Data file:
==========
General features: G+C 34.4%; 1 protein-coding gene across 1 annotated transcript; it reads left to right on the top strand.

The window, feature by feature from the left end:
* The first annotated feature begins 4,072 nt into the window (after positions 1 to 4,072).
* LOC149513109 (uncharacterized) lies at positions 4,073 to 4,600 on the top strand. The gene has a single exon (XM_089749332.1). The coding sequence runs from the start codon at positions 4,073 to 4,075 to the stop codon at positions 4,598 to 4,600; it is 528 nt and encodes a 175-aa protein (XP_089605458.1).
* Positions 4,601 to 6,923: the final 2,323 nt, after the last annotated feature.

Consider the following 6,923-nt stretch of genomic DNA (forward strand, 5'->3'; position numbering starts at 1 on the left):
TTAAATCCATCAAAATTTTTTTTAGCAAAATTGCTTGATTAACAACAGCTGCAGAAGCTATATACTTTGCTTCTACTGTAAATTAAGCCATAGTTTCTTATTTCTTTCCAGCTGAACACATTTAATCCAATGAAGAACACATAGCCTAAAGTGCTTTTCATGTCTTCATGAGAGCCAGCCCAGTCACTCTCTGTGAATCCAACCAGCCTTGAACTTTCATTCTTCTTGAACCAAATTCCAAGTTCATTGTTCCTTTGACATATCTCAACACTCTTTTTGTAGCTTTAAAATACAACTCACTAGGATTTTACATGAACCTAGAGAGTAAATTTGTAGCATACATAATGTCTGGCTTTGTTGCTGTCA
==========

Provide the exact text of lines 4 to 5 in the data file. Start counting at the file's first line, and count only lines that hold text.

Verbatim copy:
* LOC149513109 (uncharacterized) lies at positions 4,073 to 4,600 on the top strand. The gene has a single exon (XM_089749332.1). The coding sequence runs from the start codon at positions 4,073 to 4,075 to the stop codon at positions 4,598 to 4,600; it is 528 nt and encodes a 175-aa protein (XP_089605458.1).
* Positions 4,601 to 6,923: the final 2,323 nt, after the last annotated feature.